An affair with Trump? Haley, as a woman, unfairly faces different standards

By the Observer editorial board

UN Ambassador Nikki Haley sits with President Donald Trump at the UN General Assembly last year.
UN Ambassador Nikki Haley sits with President Donald Trump at the UN General Assembly last year. Bloomberg

In South Carolina, Nikki Haley emerged from an underdog role to replace a man who finished his second term as governor under the shadow of a sex scandal. Mark Sanford lied to conceal that he had abandoned his post for a few days to go on a rendezvous with his mistress. By succeeding Sanford, Haley would become the first person of color, and first woman, to be elected governor in the state’s history. And she did so while rising above a phony sex scandal prompted by a Republican blogger.

Today, Haley is considered one of the Trump administration’s most impressive cabinet members. It’s clear that the role of U.S. ambassador to the United Nations has not been too big for her. To land that post, she had to accept the nomination from a man who bragged about extramarital affairs and has an exhaustive history of mistreating and demeaning women.

Sanford is back in Congress and his trip along the “Appalachian Trail,” his improbable cover story for his affair, is behind him. The story of President Trump and the porn star caused only a ripple and included evangelical Christian leaders saying they would give him a mulligan for it anyway. Haley? She had to spend time recently beating back ugly rumors about an alleged affair with Trump.

Though we are in the middle of the powerful #MeToo movement, which is trying to finally level the playing field between the genders, many men like Sanford and Trump get to move on from sexual indiscretions (or worse), while powerful women like Haley still must contend with outdated and outrageous gender norms. It doesn’t matter that she overcame a childhood spent in some of South Carolina’s poorest schools; climbed the political ladder like no S.C. woman before her; defied Trump in the presidential primaries; didn’t embrace him during the general election; and unapologetically said victims of sexual assault and harassment should be heard, even at the risk of making her boss angry. One minute she was taking Palestinian leaders to task in demanding peace talks; the next she was being asked about innuendo that bubbled up from the political book “Fire and Fury” – no matter that it is a mixture of fact and fiction – and sly comments from the author about an alleged Trump mistress he wouldn’t name.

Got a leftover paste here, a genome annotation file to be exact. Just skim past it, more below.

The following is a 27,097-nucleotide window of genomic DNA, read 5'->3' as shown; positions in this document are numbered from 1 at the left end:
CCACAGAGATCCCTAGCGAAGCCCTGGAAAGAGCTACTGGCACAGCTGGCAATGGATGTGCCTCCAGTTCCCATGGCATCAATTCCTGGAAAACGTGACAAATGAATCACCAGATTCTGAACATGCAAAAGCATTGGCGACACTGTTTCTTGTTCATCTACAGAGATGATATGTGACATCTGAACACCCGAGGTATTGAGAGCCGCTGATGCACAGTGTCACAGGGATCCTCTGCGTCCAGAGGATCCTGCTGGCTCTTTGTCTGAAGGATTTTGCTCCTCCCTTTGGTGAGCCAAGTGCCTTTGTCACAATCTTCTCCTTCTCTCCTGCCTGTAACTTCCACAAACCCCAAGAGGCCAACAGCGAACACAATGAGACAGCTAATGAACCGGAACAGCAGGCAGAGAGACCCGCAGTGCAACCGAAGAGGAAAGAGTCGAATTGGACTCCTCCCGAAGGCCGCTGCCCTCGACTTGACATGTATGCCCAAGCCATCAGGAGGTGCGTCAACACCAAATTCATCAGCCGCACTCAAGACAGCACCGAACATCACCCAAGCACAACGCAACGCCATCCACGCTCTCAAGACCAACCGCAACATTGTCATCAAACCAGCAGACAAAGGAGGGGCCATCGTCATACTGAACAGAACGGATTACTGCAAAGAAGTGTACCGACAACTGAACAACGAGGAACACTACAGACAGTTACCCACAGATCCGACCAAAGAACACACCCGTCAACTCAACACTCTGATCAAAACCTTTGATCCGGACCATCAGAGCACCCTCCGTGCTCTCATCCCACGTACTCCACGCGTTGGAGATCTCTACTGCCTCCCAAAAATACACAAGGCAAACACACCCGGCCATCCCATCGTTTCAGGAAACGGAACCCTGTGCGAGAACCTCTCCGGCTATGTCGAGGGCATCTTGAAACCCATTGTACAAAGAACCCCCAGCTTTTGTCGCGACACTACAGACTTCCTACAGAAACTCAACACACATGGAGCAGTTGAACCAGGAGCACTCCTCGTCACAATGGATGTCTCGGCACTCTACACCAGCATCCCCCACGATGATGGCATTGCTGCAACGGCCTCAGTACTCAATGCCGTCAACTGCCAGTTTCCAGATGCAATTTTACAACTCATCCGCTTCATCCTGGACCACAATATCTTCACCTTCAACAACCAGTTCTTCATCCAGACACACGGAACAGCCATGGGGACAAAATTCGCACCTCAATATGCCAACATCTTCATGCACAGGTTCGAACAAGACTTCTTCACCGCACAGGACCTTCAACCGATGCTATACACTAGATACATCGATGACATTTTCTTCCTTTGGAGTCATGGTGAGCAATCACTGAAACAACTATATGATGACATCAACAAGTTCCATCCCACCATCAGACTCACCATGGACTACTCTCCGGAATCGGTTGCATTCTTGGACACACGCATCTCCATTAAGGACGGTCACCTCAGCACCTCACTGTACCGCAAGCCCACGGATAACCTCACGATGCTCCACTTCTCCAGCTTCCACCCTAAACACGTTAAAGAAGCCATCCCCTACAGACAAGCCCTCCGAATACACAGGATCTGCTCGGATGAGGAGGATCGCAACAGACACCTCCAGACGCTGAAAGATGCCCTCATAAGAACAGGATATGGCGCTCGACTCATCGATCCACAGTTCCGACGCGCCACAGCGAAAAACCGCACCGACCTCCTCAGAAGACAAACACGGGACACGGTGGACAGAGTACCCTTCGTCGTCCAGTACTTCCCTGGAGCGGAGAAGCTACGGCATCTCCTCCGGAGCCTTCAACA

Haley has the political talent and smarts to possibly become the first female president of the United States. She is considered a rising star in Republican circles. Some Democrats think Haley, not Trump, would be the biggest obstacle to Democrats regaining the White House in 2020 if she decided to run. No other high-profile Republican has more deftly handled the Trump dilemma. She can credibly claim she stood up to him while holding fast to her principles and put country first by taking an incredibly important job in his administration. She shouldn’t have to continue answering questions that are beneath her.

But the truth is, the higher she climbs, the more likely those questions will keep coming – because she is a woman. It is a dynamic men do not face. That’s to our shame. Haley, and women in general, deserve better.